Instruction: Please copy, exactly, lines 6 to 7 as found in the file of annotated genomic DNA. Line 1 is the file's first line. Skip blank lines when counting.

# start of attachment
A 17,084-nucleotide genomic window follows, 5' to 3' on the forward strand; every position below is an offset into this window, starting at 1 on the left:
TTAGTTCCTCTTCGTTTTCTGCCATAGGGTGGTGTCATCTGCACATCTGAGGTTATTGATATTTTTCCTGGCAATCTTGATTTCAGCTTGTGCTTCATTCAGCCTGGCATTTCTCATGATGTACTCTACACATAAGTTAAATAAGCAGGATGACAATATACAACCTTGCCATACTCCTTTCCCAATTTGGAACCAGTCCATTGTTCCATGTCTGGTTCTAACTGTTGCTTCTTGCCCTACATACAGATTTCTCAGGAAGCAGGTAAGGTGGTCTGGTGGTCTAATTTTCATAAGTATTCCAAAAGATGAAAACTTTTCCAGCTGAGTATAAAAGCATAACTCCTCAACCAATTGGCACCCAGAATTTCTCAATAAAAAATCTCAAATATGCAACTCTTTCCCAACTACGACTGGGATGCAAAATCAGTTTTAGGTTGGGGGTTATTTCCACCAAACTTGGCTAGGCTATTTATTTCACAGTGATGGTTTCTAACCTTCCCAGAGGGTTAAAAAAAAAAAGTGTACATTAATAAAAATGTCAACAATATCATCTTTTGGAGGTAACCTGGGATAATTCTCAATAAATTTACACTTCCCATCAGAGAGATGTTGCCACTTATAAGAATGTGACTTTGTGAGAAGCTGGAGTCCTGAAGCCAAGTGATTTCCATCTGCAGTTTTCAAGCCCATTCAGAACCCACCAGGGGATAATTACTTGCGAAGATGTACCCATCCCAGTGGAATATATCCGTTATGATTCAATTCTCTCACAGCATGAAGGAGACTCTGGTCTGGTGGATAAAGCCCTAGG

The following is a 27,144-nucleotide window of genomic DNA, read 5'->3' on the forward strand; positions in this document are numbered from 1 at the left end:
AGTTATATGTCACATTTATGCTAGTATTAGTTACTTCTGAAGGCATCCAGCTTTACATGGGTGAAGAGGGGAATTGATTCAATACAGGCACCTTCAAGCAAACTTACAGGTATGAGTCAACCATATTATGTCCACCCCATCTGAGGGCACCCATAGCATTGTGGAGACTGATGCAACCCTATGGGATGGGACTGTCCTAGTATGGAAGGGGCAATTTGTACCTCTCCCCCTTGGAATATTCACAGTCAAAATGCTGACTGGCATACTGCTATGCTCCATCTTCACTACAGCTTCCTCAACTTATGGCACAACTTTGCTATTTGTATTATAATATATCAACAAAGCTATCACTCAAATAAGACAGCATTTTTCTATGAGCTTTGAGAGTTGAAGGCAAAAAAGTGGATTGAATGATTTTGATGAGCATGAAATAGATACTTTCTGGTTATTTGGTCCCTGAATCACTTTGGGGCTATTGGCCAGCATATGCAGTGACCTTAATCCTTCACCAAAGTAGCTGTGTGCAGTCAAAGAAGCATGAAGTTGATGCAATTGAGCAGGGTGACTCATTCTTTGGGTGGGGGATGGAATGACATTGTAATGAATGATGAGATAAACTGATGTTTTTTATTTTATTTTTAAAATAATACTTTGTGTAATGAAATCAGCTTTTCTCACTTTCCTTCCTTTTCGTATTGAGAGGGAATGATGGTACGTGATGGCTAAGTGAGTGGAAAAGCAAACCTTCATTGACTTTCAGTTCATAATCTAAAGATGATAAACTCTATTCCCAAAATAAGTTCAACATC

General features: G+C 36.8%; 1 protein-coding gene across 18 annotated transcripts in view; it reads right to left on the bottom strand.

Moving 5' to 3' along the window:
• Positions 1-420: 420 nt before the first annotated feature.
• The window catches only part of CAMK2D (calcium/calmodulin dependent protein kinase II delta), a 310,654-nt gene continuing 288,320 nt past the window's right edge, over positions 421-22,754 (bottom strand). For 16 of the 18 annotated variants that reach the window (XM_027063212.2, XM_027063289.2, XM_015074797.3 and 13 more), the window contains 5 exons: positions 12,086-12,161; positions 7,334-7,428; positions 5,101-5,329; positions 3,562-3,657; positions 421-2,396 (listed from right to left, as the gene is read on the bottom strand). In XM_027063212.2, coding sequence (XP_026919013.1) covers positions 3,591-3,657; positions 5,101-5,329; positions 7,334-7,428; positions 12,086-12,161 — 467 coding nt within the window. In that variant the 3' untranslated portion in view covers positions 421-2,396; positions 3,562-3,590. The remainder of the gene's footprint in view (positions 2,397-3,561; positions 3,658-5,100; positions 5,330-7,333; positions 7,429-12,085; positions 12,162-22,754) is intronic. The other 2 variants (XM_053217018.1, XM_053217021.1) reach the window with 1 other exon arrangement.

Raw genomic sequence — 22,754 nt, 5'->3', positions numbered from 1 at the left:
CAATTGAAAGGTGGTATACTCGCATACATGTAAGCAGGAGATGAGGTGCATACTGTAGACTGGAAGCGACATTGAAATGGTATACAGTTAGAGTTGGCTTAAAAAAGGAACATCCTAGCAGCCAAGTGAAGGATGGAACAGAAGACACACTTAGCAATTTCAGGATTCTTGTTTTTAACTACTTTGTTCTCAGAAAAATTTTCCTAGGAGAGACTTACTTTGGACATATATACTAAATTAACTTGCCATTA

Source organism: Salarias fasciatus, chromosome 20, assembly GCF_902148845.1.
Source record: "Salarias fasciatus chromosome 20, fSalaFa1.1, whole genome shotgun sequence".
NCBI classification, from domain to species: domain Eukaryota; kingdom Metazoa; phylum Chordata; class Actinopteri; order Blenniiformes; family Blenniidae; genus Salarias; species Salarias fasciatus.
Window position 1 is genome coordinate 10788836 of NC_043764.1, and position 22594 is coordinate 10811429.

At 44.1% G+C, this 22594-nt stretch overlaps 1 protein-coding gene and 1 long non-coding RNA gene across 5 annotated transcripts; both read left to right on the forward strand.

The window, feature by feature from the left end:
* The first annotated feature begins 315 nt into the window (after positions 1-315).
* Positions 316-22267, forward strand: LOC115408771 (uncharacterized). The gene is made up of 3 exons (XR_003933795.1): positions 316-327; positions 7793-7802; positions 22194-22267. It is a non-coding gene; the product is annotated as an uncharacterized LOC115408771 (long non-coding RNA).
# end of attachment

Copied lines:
Moving 5' to 3' along the window:
• Positions 1-420: 420 nt before the first annotated feature.